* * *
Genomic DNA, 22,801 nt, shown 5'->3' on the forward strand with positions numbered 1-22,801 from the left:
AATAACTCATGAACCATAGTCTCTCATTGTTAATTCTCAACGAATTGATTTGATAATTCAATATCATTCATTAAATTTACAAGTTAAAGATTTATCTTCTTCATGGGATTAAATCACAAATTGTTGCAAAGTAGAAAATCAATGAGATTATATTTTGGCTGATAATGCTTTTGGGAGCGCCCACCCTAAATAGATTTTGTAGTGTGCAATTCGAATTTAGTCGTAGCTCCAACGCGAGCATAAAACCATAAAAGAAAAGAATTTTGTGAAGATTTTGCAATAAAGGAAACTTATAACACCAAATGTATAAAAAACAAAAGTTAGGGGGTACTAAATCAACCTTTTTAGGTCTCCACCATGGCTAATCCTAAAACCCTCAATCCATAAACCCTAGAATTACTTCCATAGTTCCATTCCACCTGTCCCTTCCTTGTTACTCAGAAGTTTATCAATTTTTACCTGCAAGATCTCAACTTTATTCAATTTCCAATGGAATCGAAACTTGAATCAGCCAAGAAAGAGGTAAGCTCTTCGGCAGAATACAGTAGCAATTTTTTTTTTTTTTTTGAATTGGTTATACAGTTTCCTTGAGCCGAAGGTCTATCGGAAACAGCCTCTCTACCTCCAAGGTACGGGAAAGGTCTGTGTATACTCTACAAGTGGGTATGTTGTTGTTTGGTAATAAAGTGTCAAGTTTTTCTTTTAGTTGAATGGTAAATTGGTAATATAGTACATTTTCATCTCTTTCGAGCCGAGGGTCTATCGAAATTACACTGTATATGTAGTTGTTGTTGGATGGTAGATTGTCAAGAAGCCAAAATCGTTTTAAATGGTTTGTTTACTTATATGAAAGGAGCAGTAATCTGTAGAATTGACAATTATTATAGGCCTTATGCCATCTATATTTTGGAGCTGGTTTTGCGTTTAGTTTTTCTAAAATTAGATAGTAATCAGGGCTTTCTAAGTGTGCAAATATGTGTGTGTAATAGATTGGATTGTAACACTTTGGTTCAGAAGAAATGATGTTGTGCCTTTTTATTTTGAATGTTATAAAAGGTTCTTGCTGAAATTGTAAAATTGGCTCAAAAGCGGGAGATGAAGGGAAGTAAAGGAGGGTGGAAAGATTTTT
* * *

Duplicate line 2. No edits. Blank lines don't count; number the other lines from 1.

AATAACTCATGAACCATAGTCTCTCATTGTTAATTCTCAACGAATTGATTTGATAATTCAATATCATTCATTAAATTTACAAGTTAAAGATTTATCTTCTTCATGGGATTAAATCACAAATTGTTGCAAAGTAGAAAATCAATGAGATTATATTTTGGCTGATAATGCTTTTGGGAGCGCCCACCCTAAATAGATTTTGTAGTGTGCAATTCGAATTTAGTCGTAGCTCCAACGCGAGCATAAAACCATAAAAGAAAAGAATTTTGTGAAGATTTTGCAATAAAGGAAACTTATAACACCAAATGTATAAAAAACAAAAGTTAGGGGGTACTAAATCAACCTTTTTAGGTCTCCACCATGGCTAATCCTAAAACCCTCAATCCATAAACCCTAGAATTACTTCCATAGTTCCATTCCACCTGTCCCTTCCTTGTTACTCAGAAGTTTATCAATTTTTACCTGCAAGATCTCAACTTTATTCAATTTCCAATGGAATCGAAACTTGAATCAGCCAAGAAAGAGGTAAGCTCTTCGGCAGAATACAGTAGCAATTTTTTTTTTTTTTTTGAATTGGTTATACAGTTTCCTTGAGCCGAAGGTCTATCGGAAACAGCCTCTCTACCTCCAAGGTACGGGAAAGGTCTGTGTATACTCTACAAGTGGGTATGTTGTTGTTTGGTAATAAAGTGTCAAGTTTTTCTTTTAGTTGAATGGTAAATTGGTAATATAGTACATTTTCATCTCTTTCGAGCCGAGGGTCTATCGAAATTACACTGTATATGTAGTTGTTGTTGGATGGTAGATTGTCAAGAAGCCAAAATCGTTTTAAATGGTTTGTTTACTTATATGAAAGGAGCAGTAATCTGTAGAATTGACAATTATTATAGGCCTTATGCCATCTATATTTTGGAGCTGGTTTTGCGTTTAGTTTTTCTAAAATTAGATAGTAATCAGGGCTTTCTAAGTGTGCAAATATGTGTGTGTAATAGATTGGATTGTAACACTTTGGTTCAGAAGAAATGATGTTGTGCCTTTTTATTTTGAATGTTATAAAAGGTTCTTGCTGAAATTGTAAAATTGGCTCAAAAGCGGGAGATGAAGGGAAGTAAAGGAGGGTGGAAAGATTTTT